Investors’ securities fraud action against an education provider and two of its officers for questionable revenue recognition was dismissed without prejudice for failing to adequately plead scienter (Zamir v. Bridgepoint Education, Inc., April 5, 2017, Sammartino, J.L.).
As a for-profit provider of higher education, Bridgepoint’s main source of revenue is tuition received through federal financial aid. During a 2012 upgrade of its student management system, technical issues delayed students’ qualification for financial aid. Consequently, many students had to pay outstanding balances on their own.
In March 2012, Bridgepoint reported an increase in bad debt expense, blaming the technical delays. The bad debt expenses continued into 2013 and in late 2013, the SEC contacted Bridgepoint’s CFO to inquire about the company’s declining enrollment and increased revenue.
After Bridgepoint announced that it would be restating its 2013 financial statements, the SEC requested that it restate 2011 and 2012 financials. The SEC subsequently sent a subpoena requesting information on the company’s accounting practices, including revenue recognition.
Investors sued, alleging causes of action against the company, Andrew Clark (Bridgepoint’s co-founder and CEO) and Daniel Devine (Bridgepoint’s CFO) for violating Exchange Act Section 10(b) and Rule 10b-5. In addition, Clark and Devine allegedly violated Exchange Act Section 20(a).
An amended complaint was dismissed with leave to amend, and a Second Amended Complaint (SAC) was filed. This opinion addressed a motion to dismiss under FRCP 12(b)(6) for failing to adequately plead two required elements of Rule 10b-5: scienter and loss causation.
Deliberate GAAP violations do not support inference of scienter. The investors asserted that Devine and Clark were aware of GAAP and SEC guidance that revenue cannot be recognized until collectibility is reasonably assured. They claimed that Bridgepoint’s assessment of revenue collectibility failed to consider students’ ability to pay. But even if Clark and Devine had been put "on notice" when the SEC raised the issue, mere awareness of the issue was insufficient to establish the requisite scienter, the court ruled. The SAC failed to plausibly allege that Clark "had any knowledge of, or involvement with, the accounting for the independent paying students," much less that he, a non-accountant, "would have an informed opinion as to whether treating the independent paying students as presenting a revenue recognition issue, versus a bad debt issue, was the only correct decision under GAAP." GAAP violations, without more, do not establish scienter, even if those GAAP violations were deliberate, the court stated.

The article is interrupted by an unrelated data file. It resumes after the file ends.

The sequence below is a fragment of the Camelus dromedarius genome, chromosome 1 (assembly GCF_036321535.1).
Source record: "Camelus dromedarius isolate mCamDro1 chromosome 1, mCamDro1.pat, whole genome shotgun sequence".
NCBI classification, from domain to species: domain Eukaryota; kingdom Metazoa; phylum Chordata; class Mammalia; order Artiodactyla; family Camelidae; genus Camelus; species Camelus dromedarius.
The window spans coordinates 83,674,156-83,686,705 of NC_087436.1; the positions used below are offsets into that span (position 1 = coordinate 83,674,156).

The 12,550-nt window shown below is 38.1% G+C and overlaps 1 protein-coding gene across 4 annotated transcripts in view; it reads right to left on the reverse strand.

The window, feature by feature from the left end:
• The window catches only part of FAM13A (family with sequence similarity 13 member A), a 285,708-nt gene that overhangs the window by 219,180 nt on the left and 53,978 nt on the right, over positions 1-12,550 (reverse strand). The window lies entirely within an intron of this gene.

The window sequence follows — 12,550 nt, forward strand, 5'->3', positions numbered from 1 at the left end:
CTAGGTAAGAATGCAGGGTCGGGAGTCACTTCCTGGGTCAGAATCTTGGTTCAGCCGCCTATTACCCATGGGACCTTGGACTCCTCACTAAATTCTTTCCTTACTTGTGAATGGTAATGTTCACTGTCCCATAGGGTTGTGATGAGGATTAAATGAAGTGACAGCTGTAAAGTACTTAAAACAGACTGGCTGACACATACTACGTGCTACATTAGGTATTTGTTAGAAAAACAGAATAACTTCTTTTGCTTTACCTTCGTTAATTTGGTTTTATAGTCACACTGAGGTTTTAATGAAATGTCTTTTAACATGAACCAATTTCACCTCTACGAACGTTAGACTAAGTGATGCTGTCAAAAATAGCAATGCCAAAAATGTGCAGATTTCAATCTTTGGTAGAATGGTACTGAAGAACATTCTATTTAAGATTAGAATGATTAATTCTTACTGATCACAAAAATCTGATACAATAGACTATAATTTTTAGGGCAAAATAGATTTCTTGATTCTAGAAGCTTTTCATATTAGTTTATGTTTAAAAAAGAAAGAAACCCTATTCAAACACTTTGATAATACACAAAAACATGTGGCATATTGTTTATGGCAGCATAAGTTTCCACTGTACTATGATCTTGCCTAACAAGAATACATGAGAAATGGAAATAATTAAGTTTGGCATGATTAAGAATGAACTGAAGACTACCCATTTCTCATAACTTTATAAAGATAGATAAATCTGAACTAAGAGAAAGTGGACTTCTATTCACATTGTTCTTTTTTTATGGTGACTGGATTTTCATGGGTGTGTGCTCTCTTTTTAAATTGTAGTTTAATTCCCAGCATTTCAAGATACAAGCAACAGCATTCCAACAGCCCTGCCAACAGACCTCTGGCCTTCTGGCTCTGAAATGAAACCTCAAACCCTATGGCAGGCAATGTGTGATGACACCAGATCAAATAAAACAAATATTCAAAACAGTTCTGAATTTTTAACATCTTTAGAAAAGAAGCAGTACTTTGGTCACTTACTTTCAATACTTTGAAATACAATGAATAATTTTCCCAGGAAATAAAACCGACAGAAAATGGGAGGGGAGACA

Government investigations. The investors asserted that SEC, DOJ and DOE regulatory investigations into the company, after it announced that it would restate its financials, supported an inference of scienter. But even when reviewed holistically, these allegations failed to give rise to a strong inference of scienter at least as compelling as an inference of nonfraudulent conduct. This time, the holistic analysis was made without allegations of insider trading (withdrawn from the SAC). As such, the scienter element was inadequately pleaded and again dismissed without prejudice.
Loss causation claim still viable. The court had previously concluded that allegations pointing to partial corrective disclosures revealing the fraud to the market could plausibly establish loss causation. Nothing had changed in the SAC and the court therefore denied the motion to dismiss on this alternative ground.
The case is No. 3:15-cv-408.
Attorneys: Casey Edwards Sadler (Glancy Prongay & Murray LLP) for Nelda Zamir. Daniel John Tyukody, Jr. (Greenberg Traurig, LLP) for Bridgepoint Education, Inc.
Companies: Bridgepoint Education, Inc.
MainStory: TopStory AccountingAuditing DirectorsOfficers FraudManipulation PublicCompanyReportingDisclosure CaliforniaNews
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